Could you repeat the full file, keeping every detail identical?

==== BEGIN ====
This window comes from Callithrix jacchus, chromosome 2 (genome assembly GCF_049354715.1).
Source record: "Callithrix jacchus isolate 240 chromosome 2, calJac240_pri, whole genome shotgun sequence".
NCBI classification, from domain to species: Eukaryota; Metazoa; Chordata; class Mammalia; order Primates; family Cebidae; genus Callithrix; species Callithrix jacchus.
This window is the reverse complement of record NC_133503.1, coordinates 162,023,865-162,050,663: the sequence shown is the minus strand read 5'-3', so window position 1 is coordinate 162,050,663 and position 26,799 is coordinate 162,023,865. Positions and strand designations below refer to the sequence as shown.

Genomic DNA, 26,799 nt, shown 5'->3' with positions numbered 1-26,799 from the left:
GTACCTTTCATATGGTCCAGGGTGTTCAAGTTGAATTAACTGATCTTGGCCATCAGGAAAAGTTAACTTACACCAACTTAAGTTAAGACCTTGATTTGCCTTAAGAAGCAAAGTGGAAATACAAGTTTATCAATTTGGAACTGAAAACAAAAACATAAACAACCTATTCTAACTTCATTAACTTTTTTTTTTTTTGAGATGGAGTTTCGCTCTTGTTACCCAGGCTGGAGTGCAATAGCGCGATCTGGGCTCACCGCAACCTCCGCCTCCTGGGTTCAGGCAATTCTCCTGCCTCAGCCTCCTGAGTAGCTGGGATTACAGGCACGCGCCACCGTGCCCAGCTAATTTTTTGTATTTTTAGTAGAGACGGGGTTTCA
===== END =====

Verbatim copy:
This window comes from Callithrix jacchus, chromosome 2 (genome assembly GCF_049354715.1).
Source record: "Callithrix jacchus isolate 240 chromosome 2, calJac240_pri, whole genome shotgun sequence".
NCBI classification, from domain to species: Eukaryota; Metazoa; Chordata; class Mammalia; order Primates; family Cebidae; genus Callithrix; species Callithrix jacchus.
This window is the reverse complement of record NC_133503.1, coordinates 162,023,865-162,050,663: the sequence shown is the minus strand read 5'-3', so window position 1 is coordinate 162,050,663 and position 26,799 is coordinate 162,023,865. Positions and strand designations below refer to the sequence as shown.

Genomic DNA, 26,799 nt, shown 5'->3' with positions numbered 1-26,799 from the left:
GTACCTTTCATATGGTCCAGGGTGTTCAAGTTGAATTAACTGATCTTGGCCATCAGGAAAAGTTAACTTACACCAACTTAAGTTAAGACCTTGATTTGCCTTAAGAAGCAAAGTGGAAATACAAGTTTATCAATTTGGAACTGAAAACAAAAACATAAACAACCTATTCTAACTTCATTAACTTTTTTTTTTTTTGAGATGGAGTTTCGCTCTTGTTACCCAGGCTGGAGTGCAATAGCGCGATCTGGGCTCACCGCAACCTCCGCCTCCTGGGTTCAGGCAATTCTCCTGCCTCAGCCTCCTGAGTAGCTGGGATTACAGGCACGCGCCACCGTGCCCAGCTAATTTTTTGTATTTTTAGTAGAGACGGGGTTTCA